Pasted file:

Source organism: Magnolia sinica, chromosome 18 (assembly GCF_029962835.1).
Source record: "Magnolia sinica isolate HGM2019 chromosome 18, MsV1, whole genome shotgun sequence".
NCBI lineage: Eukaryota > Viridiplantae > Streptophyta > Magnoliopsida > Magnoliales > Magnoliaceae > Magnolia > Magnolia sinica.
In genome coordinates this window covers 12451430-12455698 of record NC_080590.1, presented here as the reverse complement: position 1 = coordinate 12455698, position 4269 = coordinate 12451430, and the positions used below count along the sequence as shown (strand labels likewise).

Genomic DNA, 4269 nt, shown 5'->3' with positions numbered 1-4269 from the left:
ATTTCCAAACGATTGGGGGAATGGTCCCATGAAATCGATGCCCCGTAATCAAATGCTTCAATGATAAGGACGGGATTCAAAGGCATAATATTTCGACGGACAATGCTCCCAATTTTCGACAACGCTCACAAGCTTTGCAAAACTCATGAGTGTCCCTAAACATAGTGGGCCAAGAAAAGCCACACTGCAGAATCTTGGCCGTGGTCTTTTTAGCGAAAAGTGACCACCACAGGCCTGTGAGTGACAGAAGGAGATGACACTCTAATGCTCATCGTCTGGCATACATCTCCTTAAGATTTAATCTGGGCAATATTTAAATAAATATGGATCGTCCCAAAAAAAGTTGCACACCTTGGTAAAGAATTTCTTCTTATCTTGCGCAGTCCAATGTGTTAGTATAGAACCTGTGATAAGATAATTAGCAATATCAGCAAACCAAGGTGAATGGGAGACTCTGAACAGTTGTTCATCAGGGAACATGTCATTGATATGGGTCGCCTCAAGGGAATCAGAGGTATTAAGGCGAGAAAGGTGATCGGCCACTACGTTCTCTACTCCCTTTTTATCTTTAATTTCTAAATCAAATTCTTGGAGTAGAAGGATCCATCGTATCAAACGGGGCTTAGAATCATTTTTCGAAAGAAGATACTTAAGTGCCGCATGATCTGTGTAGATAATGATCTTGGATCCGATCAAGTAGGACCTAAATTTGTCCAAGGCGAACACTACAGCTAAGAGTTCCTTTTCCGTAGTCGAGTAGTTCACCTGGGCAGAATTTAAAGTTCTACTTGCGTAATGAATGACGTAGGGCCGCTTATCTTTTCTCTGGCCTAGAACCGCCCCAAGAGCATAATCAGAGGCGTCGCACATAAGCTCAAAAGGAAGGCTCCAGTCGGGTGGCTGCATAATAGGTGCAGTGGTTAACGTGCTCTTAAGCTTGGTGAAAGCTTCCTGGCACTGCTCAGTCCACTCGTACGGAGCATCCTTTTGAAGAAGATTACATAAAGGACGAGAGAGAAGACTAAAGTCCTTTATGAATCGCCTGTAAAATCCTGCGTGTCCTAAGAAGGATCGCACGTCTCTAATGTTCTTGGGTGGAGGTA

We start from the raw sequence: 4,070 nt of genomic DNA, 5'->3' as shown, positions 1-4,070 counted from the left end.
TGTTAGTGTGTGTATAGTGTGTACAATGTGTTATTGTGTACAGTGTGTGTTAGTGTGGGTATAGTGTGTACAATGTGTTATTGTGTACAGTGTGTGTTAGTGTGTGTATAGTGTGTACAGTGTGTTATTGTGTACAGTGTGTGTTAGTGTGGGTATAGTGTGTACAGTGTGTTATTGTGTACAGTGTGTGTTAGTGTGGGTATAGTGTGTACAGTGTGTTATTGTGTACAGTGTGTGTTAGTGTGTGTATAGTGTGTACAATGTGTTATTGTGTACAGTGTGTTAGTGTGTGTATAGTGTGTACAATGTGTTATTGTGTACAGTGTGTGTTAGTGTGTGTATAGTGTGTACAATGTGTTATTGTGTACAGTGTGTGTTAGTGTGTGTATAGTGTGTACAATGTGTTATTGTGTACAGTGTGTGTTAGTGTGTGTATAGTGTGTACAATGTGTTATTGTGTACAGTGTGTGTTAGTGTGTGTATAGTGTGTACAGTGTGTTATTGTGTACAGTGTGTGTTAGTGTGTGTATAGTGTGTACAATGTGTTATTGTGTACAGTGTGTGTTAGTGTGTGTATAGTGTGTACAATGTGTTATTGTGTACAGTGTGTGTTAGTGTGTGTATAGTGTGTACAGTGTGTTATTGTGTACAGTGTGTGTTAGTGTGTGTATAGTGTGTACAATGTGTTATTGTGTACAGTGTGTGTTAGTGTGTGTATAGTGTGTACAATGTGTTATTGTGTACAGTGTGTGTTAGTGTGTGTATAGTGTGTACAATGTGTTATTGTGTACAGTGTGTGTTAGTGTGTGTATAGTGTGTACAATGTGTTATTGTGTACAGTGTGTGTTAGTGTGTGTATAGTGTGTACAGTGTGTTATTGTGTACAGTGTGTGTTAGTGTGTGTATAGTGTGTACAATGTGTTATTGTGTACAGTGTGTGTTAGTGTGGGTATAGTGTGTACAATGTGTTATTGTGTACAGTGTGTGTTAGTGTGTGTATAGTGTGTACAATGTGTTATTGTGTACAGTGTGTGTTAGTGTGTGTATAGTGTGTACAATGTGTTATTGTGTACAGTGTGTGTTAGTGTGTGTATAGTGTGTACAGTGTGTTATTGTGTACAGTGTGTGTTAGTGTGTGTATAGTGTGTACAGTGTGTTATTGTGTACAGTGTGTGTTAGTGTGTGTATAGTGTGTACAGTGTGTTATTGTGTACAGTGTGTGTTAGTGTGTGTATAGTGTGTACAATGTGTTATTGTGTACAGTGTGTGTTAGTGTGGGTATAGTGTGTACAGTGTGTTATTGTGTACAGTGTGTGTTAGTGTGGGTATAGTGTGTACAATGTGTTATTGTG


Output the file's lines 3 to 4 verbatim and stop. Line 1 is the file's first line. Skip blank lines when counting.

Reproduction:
NCBI lineage: Eukaryota > Viridiplantae > Streptophyta > Magnoliopsida > Magnoliales > Magnoliaceae > Magnolia > Magnolia sinica.
In genome coordinates this window covers 12451430-12455698 of record NC_080590.1, presented here as the reverse complement: position 1 = coordinate 12455698, position 4269 = coordinate 12451430, and the positions used below count along the sequence as shown (strand labels likewise).